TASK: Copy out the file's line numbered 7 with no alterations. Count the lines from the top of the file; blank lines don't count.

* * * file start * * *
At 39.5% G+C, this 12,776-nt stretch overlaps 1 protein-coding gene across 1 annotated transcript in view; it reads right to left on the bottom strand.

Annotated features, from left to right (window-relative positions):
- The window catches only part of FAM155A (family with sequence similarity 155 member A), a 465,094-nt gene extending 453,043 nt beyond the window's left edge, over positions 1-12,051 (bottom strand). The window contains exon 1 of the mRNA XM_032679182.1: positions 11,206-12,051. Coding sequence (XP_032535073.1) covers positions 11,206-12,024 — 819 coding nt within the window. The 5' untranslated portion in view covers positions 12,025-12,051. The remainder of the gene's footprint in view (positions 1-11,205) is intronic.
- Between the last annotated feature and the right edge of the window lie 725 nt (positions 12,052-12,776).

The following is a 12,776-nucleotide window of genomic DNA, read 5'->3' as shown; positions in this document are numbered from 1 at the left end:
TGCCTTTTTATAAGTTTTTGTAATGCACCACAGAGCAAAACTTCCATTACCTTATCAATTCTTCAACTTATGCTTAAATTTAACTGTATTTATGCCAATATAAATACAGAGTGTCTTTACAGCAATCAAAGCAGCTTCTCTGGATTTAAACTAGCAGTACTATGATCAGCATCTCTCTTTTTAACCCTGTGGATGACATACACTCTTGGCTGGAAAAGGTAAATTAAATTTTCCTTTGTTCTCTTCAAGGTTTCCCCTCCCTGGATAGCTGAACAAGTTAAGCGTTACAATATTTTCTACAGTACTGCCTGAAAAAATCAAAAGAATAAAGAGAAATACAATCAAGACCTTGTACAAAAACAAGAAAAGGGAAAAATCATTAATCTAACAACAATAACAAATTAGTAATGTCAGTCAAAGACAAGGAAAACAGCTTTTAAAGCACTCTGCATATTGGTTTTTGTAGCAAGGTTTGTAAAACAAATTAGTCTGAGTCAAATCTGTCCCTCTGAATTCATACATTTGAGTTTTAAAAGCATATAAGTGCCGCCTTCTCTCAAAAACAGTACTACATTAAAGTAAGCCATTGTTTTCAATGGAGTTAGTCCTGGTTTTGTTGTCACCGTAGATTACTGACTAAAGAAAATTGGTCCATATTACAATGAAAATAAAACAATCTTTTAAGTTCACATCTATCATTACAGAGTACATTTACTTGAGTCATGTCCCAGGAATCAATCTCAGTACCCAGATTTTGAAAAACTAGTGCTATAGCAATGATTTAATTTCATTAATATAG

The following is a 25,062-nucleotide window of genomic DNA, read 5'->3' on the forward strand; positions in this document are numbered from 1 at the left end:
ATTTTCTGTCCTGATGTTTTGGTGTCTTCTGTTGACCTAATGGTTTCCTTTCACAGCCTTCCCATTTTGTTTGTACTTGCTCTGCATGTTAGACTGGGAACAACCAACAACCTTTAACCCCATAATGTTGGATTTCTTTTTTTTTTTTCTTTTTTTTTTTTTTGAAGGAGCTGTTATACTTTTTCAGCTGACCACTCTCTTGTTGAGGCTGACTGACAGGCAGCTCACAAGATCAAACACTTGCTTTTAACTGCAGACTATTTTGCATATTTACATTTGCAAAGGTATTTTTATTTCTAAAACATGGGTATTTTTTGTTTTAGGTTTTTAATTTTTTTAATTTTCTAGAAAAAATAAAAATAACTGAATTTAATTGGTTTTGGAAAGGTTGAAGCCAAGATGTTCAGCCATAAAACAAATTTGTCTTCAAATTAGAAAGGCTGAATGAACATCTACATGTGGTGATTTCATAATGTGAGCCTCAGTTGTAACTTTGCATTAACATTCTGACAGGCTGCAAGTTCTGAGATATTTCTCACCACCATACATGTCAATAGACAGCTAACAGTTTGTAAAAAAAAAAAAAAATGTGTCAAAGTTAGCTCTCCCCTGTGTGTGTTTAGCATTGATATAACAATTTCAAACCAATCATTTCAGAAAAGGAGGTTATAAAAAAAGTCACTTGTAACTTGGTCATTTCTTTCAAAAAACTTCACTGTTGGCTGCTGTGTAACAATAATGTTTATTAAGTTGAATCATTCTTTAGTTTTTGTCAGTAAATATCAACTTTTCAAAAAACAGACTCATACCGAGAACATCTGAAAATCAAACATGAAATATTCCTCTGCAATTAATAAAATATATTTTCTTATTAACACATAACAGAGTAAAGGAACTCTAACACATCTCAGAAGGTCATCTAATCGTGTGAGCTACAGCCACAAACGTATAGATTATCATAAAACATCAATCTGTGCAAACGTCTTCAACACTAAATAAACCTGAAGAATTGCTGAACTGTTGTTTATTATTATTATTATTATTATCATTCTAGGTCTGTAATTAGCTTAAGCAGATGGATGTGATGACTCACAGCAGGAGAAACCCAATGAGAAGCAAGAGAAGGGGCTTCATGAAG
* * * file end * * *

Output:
The following is a 25,062-nucleotide window of genomic DNA, read 5'->3' on the forward strand; positions in this document are numbered from 1 at the left end: